What Is Bounce Rate? (And How Can I Fix Mine?)

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Bounce rate is a metric used by marketers to determine how engaged users are during the time they spend on your website. This can help you figure out why people aren’t staying and offers tips for improving engagement rates.

Bounce rate is the percentage of visitors who leave your website after viewing one page. This number can help you determine how engaged your audience is. You can also fix your bounce rate by following these tips.。 Read more in detail here: how to reduce bounce rate.

What Is Bounce Rate? (And How Can I Fix Mine?)

Bounce rate is a measure that might be perplexing when first seen. I’m sure you have a few questions on your mind: Is a bounce rate of almost 100% good or bad? Is it similar to a bounced email in any way? Is this a vanity metric I should disregard? What should I do if I wish to change it?

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You’re not alone, thankfully. Many marketers have posed similar queries and may not have received a satisfactory response. We’re here to demystify bounce rate by giving you a rundown of what counts as a bounce rate, what doesn’t, and how to solve it.

Bounce Rate is a term that refers to the percentage of people that leave a

The bounce rate of your website is the proportion of visitors that arrive on a page and then depart. They don’t go to another page on the site or click on anything else.

Keep in mind that the bounce rate is not the same as the departure rate. Bounce rates only track “one-and-done” visits, or those in which visitors come to your site and depart without leaving a single page. For example, here’s how they appear in your HubSpot Web Analytics Dashboard:


On the other hand, exit rates are a bit more tricky. They include the proportion of individuals who leave your website from a certain page — however this isn’t often the only page they’ve viewed. It’s possible that the page they left was the final in a lengthy series of page views. As a result, the departure rate isn’t usually as concerning as the bounce rate.


Exit Rate vs. Bounce Rate

Let’s assume you’re comparing thank-you page bounce rates and exit rates. A high bounce rate on that website is concerning since it indicates that individuals are simply browsing it and then clicking away. Worse, they didn’t even fill out a form to get there, meaning you’re missing conversions.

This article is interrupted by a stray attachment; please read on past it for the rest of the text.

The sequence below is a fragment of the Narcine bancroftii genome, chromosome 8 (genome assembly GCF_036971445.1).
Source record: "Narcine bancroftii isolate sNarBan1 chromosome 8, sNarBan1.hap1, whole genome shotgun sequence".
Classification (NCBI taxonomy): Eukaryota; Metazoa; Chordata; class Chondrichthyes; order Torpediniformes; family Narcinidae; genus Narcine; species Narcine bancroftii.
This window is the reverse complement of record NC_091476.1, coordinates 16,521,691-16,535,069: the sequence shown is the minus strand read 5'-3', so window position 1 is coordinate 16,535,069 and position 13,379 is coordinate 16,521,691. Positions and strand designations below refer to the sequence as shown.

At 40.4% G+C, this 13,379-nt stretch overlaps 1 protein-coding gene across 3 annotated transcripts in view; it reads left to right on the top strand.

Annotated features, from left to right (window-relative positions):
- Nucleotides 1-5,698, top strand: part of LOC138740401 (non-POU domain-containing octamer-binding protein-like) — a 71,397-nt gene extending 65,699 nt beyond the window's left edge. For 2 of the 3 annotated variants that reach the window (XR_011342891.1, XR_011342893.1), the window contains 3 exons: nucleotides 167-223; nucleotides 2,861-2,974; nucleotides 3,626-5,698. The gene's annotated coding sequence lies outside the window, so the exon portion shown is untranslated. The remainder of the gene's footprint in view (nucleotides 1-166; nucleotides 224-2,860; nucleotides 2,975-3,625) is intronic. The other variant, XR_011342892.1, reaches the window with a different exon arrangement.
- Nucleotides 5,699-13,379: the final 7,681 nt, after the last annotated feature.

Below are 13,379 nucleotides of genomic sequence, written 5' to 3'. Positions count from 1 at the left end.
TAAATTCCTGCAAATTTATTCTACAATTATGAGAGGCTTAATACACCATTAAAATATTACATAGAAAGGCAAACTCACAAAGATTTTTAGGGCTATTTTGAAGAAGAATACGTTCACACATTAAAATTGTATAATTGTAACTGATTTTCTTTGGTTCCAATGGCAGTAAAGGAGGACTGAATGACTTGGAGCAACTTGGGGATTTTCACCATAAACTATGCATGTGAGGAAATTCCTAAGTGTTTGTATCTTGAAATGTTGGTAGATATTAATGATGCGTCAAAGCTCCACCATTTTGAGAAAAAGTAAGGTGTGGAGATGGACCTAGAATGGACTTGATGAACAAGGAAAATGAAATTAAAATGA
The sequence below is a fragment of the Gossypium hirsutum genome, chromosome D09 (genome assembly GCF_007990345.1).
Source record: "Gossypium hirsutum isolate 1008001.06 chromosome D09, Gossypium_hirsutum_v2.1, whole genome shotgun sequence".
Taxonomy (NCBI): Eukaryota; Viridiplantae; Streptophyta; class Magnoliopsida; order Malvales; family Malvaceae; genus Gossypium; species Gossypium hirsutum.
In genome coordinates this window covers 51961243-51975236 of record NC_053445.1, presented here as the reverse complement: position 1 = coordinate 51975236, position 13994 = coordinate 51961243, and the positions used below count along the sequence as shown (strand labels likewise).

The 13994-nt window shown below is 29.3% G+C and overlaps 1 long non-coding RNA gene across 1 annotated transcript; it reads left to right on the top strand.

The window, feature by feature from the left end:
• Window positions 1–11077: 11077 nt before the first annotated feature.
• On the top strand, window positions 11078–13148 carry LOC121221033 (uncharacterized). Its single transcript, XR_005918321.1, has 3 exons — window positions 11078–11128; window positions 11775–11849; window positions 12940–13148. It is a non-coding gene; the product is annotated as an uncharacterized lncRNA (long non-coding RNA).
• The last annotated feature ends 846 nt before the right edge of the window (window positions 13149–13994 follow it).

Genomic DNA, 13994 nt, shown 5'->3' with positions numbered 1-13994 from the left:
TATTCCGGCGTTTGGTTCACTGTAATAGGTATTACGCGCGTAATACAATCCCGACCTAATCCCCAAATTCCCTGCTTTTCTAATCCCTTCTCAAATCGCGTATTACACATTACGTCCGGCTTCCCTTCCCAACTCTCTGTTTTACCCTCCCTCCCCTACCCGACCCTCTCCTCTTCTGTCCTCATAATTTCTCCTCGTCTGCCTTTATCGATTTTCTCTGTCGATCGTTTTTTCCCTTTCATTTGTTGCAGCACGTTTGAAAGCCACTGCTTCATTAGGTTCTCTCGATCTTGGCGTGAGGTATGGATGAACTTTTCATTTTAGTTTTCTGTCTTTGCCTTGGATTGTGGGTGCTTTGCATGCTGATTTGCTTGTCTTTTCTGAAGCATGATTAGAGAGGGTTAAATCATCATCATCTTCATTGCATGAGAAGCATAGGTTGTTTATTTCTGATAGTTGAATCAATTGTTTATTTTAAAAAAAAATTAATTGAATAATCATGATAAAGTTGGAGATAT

On the other hand, a high leave rate would not be reason for alarm. It would indicate that this page was the final in a series of visits, with visitors departing from the previous landing page having downloaded the offer on the thank-you page and then gone to utilize the material they had just downloaded.

Keep in mind that this is a hypothetical case, and the conclusions may alter depending on other page metrics, but it serves as a good example of the difference between bounce and exit rates.

Bounce Rate Calculator

The bounce rate is computed by dividing the total number of single one-page visits by the total number of visitors, since it represents the proportion of people that only see one page on your site.

For instance, if 100 users visit your site, ten of them only look at one page, your bounce rate is 10%. Because this statistic is likely to vary over time, employing an analytics provider to monitor all of the changes will help you figure out what’s causing your bounce rate to rise.

What is an acceptable bounce rate?

If you’ve lately looked at your website’s bounce rate, you may be disappointed with the results. However, if you then set a goal of achieving a 0% bounce rate, you’ll likely get even more disappointed. The average bounce rate is between between 26% and 70%, with the best range being between 26% and 40%. It’s rare for a percentage to go below 20%, so if that’s what your data shows, you may want to double-check several items. Bounce rates may be falsely reported due to duplicate code, improperly implemented tracking, and third-party add-ons.